schtasks /DELETE /TN “\Microsoft\Windows\AppID\SmartScreenSpecific” /F
schtasks /DELETE /TN “\Microsoft\Windows\Application Experience\Microsoft Compatibility Appraiser” /F
schtasks /DELETE /TN “\Microsoft\Windows\Application Experience\ProgramDataUpdater” /F
schtasks /DELETE /TN “\Microsoft\Windows\DiskDiagnostic\Microsoft-Windows-DiskDiagnosticDataCollector” /F
schtasks /DELETE /TN “\Microsoft\Windows\NetTrace\GatherNetworkInfo” /F
schtasks /DELETE /TN “\Microsoft\Windows\WindowsUpdate\Automatic App Update” /F
As I said, pick whichever method seems to work best for you. The Startup Script isn’t in the GPO I’ve made available for download, obviously because it references paths that you won’t have 🙂
Finally, if you’re really batshit paranoid, any amount of Wiresharking can reveal a bunch of Microsoft-owned IP ranges that Windows 10 likes to talk to on a regular basis. I wouldn’t particularly recommend screwing around with this, as you may cut off access to Office Online or Windows Update or any amount of under-the-hood things, but if you’re really privacy obsessed you can block or null-route these domains using a hosts file or firewall.
|“Block at firewall!”|
Here’s the list (based on my own testing – this may need updating). Given that I don’t recommend doing this, they’re not part of the GPO.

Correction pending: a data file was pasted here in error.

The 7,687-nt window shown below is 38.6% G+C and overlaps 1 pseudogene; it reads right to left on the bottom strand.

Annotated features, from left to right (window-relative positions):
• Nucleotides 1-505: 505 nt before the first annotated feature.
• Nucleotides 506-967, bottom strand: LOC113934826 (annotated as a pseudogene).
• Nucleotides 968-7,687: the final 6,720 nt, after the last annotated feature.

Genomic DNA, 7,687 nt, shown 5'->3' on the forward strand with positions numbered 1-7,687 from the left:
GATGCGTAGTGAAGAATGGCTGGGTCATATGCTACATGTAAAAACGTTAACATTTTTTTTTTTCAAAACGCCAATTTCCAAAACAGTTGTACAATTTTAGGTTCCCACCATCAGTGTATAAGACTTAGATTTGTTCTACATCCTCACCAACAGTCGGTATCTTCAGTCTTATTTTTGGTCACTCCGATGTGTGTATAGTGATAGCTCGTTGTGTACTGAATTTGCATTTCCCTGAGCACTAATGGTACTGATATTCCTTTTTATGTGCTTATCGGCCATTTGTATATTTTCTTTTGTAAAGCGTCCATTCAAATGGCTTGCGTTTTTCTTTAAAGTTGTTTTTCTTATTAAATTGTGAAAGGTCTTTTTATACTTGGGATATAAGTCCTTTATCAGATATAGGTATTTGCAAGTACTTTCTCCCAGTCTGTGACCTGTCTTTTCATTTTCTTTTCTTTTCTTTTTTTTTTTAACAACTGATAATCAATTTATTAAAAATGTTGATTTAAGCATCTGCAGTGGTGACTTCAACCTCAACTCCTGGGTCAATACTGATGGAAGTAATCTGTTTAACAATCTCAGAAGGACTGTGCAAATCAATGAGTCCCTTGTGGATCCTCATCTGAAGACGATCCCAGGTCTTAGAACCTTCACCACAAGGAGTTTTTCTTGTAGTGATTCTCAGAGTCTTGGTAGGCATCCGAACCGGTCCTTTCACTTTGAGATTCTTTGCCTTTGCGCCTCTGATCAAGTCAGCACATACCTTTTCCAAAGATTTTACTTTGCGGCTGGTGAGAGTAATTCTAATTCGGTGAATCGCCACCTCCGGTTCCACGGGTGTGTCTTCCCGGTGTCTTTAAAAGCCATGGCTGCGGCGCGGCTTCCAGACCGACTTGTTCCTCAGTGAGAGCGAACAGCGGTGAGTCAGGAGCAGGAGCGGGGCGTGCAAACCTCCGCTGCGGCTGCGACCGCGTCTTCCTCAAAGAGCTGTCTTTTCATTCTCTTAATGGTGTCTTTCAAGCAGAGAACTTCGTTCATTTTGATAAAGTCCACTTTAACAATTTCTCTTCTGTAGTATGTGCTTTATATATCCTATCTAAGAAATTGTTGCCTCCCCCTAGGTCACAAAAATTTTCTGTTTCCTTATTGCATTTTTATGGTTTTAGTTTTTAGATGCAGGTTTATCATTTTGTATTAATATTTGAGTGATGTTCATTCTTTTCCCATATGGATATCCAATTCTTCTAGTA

And that just about sums everything up, from a telemetry perspective!
This isn’t by any means a complete optimization guide – this deals with everything within Windows 10 that relates to telemetry. Whilst removing the telemetry areas is an essential part of optimization, there are other areas that need to be covered to allow Windows 10 to operate optimally. This will be covered further in the Optimization part of this series – provisionally aimed to be part #7.
I would recommend using the GPO I have created, as long as you test thoroughly. If you also use the Scheduled Tasks-killing Startup Script in your environment, pay particular attention to this. In our lab, we didn’t see any instability with all of the tasks removed, but we operate on a small application set (Office 2016, Adobe Reader and Chrome), so you need to do proper testing before inserting that startup script into a live environment.
The blocking of domains I would, personally, leave well alone. Aside from the fact you will have to constantly maintain the list, you also may break parts of the operating system or applications set.
But hopefully, this should provide a good baseline for thoroughly disabling telemetry on your Windows 10 systems. Just ensure that you keep an eye on updates and rollups to ensure they don’t change the policies or Registry keys you are using to disable this. In fact, an important part of Windows 10 change process will end up being the validation of existing policies and configurations against new servicing updates and feature upgrades, in order to ensure the goalposts haven’t moved. I can barely conceal my excitement at the prospect of this!
Stay tuned for part #5 of this series, which, all things going to plan, should be on the lovely subject of THE START MENU.